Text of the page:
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Gender Analysis for MVAC Emergency Cash Transfer Programme

2 September 2016 — By Elizabeth Molloy

Cash Transfers (CTs) provided an effective means of supporting men and women to meet their basic needs in an emergency. CTs assisted men and women to meet their practical needs, giving men a sense of purpose as a provider, and allowing women to fulfil their traditional roles as wife and mother. CTs led to a temporary boost in women and men’s standing within their homes and communities, but have not led to any long-term discernible change in status. Although CTs do not directly lead to women’s ‘empowerment’, they do have important implications for gender dynamics within homes and communities.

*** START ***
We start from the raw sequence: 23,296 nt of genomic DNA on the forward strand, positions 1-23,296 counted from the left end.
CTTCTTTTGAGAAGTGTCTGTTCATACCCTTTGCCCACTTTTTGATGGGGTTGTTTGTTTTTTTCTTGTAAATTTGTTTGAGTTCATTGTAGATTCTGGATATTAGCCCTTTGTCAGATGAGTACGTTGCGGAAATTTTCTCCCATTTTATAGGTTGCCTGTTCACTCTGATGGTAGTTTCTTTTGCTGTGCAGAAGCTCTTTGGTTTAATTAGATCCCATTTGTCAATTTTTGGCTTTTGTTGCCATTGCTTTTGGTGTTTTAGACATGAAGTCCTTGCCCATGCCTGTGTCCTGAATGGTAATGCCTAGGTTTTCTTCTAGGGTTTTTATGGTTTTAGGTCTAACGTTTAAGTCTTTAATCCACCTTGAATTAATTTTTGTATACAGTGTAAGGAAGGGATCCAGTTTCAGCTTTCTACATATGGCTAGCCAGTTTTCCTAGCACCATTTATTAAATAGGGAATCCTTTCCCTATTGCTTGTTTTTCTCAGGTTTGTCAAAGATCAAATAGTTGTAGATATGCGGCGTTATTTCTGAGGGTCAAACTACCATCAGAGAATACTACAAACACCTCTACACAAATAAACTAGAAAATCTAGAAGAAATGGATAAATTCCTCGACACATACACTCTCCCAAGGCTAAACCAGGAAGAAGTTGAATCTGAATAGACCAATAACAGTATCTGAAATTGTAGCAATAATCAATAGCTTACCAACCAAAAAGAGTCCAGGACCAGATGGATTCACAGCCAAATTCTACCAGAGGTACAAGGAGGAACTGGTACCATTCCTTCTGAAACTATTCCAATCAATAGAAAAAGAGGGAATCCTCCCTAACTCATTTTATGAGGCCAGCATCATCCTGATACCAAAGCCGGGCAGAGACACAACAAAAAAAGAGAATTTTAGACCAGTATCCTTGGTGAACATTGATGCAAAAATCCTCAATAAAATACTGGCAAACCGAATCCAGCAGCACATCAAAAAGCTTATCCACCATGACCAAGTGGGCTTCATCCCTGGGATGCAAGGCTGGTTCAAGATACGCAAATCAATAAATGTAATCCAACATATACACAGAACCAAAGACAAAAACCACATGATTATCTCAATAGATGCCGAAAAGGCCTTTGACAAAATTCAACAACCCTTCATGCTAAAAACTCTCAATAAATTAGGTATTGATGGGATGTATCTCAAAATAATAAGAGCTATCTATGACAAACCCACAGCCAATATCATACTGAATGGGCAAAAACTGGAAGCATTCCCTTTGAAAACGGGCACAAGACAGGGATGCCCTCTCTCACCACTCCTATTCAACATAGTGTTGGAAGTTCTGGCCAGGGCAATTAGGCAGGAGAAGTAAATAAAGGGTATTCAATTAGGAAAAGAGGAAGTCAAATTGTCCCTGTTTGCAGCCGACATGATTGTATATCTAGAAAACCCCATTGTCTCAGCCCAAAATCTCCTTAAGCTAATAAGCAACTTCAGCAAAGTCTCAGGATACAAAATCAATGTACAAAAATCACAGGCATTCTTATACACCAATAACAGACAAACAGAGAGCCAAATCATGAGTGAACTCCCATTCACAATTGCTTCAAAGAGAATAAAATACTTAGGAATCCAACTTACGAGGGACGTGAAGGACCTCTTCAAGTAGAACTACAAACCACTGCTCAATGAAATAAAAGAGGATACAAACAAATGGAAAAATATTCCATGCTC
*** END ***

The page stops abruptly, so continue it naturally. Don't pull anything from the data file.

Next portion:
In order to study these implications, Concern Worldwide commissioned a gender analysis of Concern’s and GOAL’s emergency cash transfer programmes in Mchinji and Nsanje districts, respectively. The gender analysis sought the perspectives of 218 beneficiaries and key informants (110 women and 108 men) through focus group discussions, interviews, a participatory ‘decision tree’ tool, and a survey, which aimed to explore gendered attitudes in the project context.